Elizabeth: Oh yes. Any time you are working with the orchestra instead of the piano it's a different exercise. I remember the first time I stood to sing with an orchestra. I was totally overwhelmed. I saw all those people with all those instruments sitting there and I thought, I'm done for. They are just going to bury me. I had no idea how I was going to get my little one-inch voice over this huge group of people.
What I hadn't experienced before was the actual carrying or soaring power of the voice over the orchestra. I really didn't think my voice could do that. Once I sang with orchestra, a few times, I found my way. I did have to set up my voice differently than with the piano. I had to project better. I had to resonate better. I had to enunciate better. You have got a little more competition in the sound there.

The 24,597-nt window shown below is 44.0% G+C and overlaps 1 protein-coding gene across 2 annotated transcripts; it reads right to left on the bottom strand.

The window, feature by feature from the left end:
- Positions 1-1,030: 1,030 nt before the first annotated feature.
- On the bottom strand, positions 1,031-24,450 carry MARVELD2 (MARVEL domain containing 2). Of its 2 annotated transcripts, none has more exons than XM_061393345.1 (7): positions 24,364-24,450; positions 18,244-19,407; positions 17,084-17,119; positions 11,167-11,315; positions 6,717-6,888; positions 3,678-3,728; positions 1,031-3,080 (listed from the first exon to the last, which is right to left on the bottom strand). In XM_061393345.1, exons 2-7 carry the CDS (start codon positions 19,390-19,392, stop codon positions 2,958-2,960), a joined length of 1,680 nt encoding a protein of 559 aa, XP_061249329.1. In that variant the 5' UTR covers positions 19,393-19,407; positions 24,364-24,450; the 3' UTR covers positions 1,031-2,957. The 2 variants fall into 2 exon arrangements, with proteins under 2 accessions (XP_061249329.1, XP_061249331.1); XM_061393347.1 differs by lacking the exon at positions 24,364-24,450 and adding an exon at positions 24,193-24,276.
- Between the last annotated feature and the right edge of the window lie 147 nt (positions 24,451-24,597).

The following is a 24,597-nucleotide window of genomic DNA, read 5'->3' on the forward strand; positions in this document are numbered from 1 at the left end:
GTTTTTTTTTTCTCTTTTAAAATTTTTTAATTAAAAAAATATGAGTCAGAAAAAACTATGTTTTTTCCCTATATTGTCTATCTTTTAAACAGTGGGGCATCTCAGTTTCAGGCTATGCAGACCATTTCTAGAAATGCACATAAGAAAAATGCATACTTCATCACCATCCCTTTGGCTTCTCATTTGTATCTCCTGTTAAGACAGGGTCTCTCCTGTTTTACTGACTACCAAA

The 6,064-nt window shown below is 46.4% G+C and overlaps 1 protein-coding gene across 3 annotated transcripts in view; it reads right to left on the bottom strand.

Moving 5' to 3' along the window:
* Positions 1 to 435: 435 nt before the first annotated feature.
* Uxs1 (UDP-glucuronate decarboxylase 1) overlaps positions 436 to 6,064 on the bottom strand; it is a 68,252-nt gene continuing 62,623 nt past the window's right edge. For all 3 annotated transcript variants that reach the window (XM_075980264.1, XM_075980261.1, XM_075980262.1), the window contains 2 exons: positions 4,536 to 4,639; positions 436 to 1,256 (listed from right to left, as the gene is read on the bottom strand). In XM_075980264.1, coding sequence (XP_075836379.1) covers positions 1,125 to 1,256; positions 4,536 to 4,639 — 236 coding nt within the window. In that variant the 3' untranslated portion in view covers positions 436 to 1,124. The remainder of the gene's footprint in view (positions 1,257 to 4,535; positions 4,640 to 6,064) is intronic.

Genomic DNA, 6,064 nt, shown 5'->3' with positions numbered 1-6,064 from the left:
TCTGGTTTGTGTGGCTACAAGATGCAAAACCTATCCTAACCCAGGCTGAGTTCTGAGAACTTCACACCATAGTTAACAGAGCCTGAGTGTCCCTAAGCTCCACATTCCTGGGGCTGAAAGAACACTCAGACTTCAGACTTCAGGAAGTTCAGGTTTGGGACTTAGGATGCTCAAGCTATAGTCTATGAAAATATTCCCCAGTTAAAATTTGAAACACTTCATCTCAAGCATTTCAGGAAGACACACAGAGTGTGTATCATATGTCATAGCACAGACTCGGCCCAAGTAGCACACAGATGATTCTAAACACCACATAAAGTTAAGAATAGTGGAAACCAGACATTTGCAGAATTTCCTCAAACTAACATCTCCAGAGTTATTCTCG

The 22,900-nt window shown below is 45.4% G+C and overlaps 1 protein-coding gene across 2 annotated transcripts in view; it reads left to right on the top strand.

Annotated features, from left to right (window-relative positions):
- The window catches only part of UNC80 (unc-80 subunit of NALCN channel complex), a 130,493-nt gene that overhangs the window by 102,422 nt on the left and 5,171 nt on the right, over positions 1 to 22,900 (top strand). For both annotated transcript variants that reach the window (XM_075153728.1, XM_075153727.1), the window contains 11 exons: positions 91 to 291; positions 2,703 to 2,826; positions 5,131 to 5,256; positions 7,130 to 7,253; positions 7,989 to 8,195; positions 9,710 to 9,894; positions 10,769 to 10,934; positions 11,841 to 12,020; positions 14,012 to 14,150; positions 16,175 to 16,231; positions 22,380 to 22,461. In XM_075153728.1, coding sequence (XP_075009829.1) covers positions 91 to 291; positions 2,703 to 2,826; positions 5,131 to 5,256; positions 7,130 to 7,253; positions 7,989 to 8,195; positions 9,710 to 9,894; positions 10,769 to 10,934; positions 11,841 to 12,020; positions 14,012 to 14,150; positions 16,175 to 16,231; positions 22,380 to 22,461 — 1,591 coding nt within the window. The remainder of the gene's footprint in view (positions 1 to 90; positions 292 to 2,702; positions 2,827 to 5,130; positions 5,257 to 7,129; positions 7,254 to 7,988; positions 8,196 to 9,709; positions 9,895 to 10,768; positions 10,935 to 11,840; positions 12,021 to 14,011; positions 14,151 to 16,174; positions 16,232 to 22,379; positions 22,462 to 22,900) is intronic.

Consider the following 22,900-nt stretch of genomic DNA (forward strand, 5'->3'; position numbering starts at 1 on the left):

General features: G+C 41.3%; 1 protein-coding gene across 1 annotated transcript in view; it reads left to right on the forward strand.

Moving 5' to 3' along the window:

Little enough of the orchestra is parallel with the sonance of the voice to cancel it out so you can cut through. It does require a higher level of energy and focus and concentration to sing with the orchestra. I'm generally more fatigued physically, not vocally, after singing with the orchestra.
You are going to have more staying power on the recital stage than in Opera or Concert because you can pace yourself. The output is most extreme with opera because it is very physical work.
(Interview with Elizabeth Parcells 2005)